Revision as of 06:44, 5 December 2018

The majority of the proteins and most of membrane proteins will form an oligomers. It is important to determine the oligomeric state of membrane proteins, whether it is an enzyme, channels or receptors. This is because they often reveal structural evidence that bears on the possible quartenary association by defining or excluding them. For example, the x-ray structure reveals that an active site or transport channel is formed by monomers. In contrast, it is formed by more than one subunit, the relationship between quartenary structure and the function of the membrane proteins can be clarified. The x-ray structures f channel-forming proteins make clear distinctions between those which have channels in each subunit, such as trimeric porins and the family of aquaporins, and those in which different subunits contribute to one central channel, such as the potassium channels, the mechanosensitive channels, and the ToIC channel-tunnel. 

Subunit interactions are also important for understanding the regulation of many hetero-oligomers. An obvious example is the ATP synthase because the F1-ATPase can function to synthesize ATP only when coupled to the F0 subunits in the membrane. High resolution structures of increasing portions of the ATP synthase, in combination with a wealth of data from other studies, are now providing insight into how its components function together. The majority of the proteins and most of membrane proteins will form an oligomers. It is important to determine the oligomeric state of membrane proteins, whether it is an enzyme, channels or receptors. This is because they often reveal structural evidence that bears on the possible quartenary association by defining or excluding them. For example, the x-ray structure reveals that an active site or transport channel is formed by monomers. In contrast, it is formed by more than one subunit, the relationship between quartenary structure and the function of the membrane proteins can be clarified. The x-ray structures f channel-forming proteins make clear distinctions between those which have channels in each subunit, such as trimeric porins and the family of aquaporins, and those in which different subunits contribute to one central channel, such as the potassium channels, the mechanosensitive channels, and the ToIC channel-tunnel[1].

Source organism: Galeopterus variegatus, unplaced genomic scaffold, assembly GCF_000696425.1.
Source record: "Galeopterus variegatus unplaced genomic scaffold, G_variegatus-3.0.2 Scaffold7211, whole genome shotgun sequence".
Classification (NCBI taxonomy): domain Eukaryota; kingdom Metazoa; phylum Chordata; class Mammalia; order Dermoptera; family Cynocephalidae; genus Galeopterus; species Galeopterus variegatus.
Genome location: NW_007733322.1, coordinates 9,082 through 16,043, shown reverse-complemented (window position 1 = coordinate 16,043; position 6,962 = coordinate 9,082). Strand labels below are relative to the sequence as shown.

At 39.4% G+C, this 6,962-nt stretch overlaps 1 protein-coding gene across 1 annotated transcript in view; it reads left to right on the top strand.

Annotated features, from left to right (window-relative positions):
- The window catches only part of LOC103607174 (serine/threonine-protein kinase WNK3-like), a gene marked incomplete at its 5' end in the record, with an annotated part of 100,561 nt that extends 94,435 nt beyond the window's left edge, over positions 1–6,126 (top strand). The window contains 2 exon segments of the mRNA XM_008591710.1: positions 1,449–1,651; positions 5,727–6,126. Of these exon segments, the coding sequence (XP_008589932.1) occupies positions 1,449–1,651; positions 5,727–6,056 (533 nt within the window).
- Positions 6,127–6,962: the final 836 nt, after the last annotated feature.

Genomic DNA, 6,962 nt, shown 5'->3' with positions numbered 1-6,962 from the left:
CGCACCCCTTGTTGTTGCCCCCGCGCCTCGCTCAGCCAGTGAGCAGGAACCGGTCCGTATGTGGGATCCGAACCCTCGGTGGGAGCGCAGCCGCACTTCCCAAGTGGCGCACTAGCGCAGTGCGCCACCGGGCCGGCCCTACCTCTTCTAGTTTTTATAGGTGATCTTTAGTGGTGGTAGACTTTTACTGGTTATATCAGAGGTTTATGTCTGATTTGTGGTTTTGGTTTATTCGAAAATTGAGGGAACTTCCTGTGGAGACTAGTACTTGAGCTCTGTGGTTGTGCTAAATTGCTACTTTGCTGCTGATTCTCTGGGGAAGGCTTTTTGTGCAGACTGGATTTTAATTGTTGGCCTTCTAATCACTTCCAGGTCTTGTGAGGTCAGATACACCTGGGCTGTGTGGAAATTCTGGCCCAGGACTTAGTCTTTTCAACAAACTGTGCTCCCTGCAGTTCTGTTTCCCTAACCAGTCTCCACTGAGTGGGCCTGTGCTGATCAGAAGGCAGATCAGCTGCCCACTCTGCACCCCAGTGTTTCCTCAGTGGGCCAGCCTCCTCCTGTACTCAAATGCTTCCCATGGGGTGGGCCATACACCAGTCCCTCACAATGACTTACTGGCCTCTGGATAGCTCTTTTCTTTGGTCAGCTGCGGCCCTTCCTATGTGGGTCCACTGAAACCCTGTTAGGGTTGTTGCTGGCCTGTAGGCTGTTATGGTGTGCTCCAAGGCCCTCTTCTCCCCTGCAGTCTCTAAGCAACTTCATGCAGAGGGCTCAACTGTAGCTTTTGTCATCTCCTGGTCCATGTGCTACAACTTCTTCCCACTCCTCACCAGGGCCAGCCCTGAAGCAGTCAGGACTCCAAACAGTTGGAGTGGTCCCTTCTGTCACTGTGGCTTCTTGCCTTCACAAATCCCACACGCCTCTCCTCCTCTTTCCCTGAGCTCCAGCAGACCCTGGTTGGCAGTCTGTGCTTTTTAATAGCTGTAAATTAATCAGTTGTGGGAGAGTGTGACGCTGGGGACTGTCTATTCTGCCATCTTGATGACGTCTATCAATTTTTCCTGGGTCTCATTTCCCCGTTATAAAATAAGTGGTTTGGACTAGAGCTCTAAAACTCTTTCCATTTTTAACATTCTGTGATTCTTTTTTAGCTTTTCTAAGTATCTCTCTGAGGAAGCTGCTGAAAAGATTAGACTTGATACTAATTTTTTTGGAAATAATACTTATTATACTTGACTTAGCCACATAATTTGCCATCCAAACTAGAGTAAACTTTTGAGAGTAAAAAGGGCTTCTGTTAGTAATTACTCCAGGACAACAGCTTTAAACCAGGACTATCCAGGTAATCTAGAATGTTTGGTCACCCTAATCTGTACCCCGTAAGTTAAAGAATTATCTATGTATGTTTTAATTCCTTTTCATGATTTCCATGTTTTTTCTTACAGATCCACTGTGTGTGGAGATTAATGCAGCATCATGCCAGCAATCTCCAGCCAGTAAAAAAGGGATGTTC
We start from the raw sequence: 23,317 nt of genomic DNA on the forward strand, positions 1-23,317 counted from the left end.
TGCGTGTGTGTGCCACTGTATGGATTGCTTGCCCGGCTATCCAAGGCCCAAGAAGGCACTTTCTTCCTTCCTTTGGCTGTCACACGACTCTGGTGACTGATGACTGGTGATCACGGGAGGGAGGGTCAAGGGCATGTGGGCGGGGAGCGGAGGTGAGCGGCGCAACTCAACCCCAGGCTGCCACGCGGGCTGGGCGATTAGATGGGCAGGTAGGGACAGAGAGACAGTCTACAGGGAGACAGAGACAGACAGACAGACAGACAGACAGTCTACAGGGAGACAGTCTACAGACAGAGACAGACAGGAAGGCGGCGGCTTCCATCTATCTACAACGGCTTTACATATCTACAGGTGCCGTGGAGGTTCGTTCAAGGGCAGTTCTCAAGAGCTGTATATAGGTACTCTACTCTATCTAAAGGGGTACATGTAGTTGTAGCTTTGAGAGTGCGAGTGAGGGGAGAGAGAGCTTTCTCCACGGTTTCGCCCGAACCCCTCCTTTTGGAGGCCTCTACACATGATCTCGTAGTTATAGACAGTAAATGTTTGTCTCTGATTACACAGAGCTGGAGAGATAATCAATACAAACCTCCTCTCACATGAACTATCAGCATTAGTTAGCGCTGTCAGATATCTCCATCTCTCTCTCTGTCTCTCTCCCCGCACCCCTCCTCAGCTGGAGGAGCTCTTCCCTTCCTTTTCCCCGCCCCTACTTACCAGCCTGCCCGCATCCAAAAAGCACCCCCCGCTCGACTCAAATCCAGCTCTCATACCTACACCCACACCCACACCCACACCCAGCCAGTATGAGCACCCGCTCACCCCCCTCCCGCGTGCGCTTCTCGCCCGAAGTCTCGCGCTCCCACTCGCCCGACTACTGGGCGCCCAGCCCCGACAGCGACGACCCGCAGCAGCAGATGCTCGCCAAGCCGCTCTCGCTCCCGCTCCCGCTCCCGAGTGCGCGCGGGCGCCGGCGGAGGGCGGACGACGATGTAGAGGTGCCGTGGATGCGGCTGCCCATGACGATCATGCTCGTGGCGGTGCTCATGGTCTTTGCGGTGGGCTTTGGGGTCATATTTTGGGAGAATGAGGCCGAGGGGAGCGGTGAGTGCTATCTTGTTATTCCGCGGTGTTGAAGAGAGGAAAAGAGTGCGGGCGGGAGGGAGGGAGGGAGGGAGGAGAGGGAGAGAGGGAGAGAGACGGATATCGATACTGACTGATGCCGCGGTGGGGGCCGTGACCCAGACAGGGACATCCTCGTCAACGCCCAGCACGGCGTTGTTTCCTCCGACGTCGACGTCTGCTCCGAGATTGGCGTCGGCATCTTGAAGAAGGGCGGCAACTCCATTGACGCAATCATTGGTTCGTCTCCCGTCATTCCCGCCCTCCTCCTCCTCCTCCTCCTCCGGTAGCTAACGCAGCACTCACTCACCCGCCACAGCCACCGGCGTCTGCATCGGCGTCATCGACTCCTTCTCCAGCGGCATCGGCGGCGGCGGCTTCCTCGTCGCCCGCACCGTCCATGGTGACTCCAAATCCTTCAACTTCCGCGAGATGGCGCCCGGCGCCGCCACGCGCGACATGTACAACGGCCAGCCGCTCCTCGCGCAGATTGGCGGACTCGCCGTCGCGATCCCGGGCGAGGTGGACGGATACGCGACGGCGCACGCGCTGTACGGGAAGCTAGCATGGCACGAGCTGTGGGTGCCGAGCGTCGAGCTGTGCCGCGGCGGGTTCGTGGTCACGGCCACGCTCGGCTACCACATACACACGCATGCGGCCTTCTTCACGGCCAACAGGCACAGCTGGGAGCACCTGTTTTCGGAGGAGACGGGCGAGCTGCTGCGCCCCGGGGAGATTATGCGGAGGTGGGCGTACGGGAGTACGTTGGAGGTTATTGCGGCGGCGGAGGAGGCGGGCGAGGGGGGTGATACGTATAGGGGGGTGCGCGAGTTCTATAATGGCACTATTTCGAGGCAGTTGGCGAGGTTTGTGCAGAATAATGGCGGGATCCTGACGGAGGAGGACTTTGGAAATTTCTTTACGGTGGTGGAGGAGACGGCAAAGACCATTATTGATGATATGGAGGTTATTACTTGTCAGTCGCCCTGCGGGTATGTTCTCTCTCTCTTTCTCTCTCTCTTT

References

  1. Membrane Structural Biology with Biochemical and Biophysical Foundations, Mary Luckey, page 309-310